MOM CONFESSIONS: Holiday prep is different for all
The other day I took our remote control and set the DVR to record a half-dozen Hallmark Channel holiday movies. We’re talking the seriously cheesy, made-for-TV movies, with titles like “Snow Bride,” “A Crown for Christmas” and “A Santa Baby.”
OK, I made that last one up. But you get the picture.
Before anyone gets their candy-striped stockings in a twist, I am not making fun of these movies. Or, at least, not that much. I am, after all, the one recording them. Much to the dismay of my husband, who wants to know why—in mid-November—the DVR is loaded up with holiday schmaltz instead of college football.
Don’t get me wrong: I adore college football. But as of late, I find myself in need of some sometimes-saccharine, holiday-themed, made-for-television goodness.
Why? It puts me in the spirit. It engages my heart without wearying my intellect. Which is a nice way of saying that watching it is a lovely, mindless pleasure. With a hint of cinnamon and sugar.
Watching a ridiculous number of cheesy Christmas movies—usually while folding clothes, or picking up the mess in the living room, or (gasp) grading or editing something for one of my jobs—is part of my holiday routine. It’s one of the ways I prep my mood for the season.
There are other things I do, too. I bring fresh greenery inside the house, I listen—in secret—to Christmas music in the car, starting round about the second week of November. I pull out all my favorite holiday recipes—the stalwarts and those I’ve been wanting to try to make for years but haven’t—and set them somewhere close at hand. These include everything from black bean chili to Oreo balls to mulled wine. What can I say? I have a refined palate.
In addition to the made-for-TV movies, I stack my holiday DVDs near the DVD player, and make grand, ambitious plans to watch one a week until Christmas … though of course that hasn’t happened since before I had children. My personal holiday classics—the movies I have to see each year—include: “White Christmas,” “The Family Stone,” “Love Actually,” “Miracle on 34th Street,” “Prancer” (this, mostly, is because of my deep, abiding love for Sam Elliot), “The Grinch Who Stole Christmas,” “Little Women” (the ‘90s version, with Winona Ryder and Susan Sarandon) and “It’s a Wonderful Life.”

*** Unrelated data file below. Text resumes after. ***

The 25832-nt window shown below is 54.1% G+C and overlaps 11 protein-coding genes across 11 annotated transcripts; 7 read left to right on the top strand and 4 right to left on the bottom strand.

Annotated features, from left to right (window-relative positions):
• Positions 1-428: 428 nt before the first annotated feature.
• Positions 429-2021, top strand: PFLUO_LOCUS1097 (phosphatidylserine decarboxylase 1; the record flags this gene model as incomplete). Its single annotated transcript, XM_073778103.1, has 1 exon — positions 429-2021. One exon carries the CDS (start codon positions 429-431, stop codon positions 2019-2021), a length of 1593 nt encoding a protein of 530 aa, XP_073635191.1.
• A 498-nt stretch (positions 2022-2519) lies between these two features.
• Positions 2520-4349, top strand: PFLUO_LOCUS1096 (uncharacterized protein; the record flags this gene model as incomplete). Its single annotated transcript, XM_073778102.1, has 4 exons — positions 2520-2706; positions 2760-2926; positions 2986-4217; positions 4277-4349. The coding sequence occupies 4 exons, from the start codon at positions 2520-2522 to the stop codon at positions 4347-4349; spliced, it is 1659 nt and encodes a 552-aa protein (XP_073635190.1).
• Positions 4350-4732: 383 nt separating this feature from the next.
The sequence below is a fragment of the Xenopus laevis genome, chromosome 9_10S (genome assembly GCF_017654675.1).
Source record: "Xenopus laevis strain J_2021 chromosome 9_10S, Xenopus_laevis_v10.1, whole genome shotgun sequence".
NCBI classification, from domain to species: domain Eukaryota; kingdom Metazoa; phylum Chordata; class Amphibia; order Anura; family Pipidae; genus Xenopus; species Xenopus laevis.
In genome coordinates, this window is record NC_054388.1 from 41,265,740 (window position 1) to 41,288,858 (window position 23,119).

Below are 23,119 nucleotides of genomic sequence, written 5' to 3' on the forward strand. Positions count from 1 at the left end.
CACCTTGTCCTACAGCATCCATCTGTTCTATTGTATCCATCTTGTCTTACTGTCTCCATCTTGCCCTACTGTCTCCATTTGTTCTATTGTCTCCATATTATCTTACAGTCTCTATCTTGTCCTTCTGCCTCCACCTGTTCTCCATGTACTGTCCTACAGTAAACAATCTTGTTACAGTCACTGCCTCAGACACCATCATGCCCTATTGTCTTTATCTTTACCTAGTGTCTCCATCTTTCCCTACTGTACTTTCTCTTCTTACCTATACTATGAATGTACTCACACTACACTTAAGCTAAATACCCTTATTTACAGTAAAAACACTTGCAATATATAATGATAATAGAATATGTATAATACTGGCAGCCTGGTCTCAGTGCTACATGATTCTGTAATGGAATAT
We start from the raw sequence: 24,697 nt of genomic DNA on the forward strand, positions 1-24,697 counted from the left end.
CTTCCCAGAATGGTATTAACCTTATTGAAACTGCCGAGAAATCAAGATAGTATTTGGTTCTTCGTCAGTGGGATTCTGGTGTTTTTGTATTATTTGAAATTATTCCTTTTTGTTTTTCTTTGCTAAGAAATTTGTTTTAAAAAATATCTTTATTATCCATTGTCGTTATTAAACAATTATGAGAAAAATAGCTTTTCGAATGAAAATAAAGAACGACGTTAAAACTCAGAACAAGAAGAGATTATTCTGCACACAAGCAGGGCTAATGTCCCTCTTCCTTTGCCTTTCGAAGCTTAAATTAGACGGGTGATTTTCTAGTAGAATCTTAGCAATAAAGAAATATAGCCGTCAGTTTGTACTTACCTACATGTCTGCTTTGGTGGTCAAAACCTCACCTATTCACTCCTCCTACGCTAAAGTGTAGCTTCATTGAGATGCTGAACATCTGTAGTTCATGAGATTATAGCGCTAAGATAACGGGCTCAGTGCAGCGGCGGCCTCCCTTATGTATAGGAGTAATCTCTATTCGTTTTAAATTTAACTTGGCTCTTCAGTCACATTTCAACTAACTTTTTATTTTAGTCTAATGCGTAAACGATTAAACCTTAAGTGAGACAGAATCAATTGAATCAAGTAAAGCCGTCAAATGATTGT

I don’t care if you’re tired of it: Frank Capra was a genius, Jimmy Stewart and Donna Reed were incandescent, and “It’s a Wonderful Life” is utter perfection. It’s timeless. It still feels fresh and new and pertinent, even in black and white, even after 70 years. I dare you to sit in a quiet room and watch the scene where young George Bailey stops his employer, the pharmacist Mr. Gower, from accidently giving a child poison, and not feel your heart break, just a little.
Of course, we decorate the heck out of our house. I try for at least one tiny decoration in each room, and in the family rooms, an overload.
I read Christmas stories to myself and to my children—wonderful tales including “The Gift of the Maji,” “The Polar Express,” and the “The Best Christmas Pageant Ever.”
We—my family and I—participate in and make sure we’re there for some annual holiday events, like our town Christmas parade and festival (the kids are totally in it for the handfuls of tootsie rolls, candy canes, and other assorted goodies that get thrown down from the floats, and a glimpse of Santa at the end), and cutting down our Fraser Fir from a tree farm deep in the Pisgah National Forest.
These traditions, silly or sentimental, help prepare me, my house, and my family for the far-too-brief holiday season. What I want to know is, what do you do? How do you prepare for this most wonderful time of the year?
Let me know at firstname.lastname@example.org.
Talk to Katherine: Katherine Scott Crawford is a novelist, adjunct college professor, hiker and mom. Contact her at email@example.com.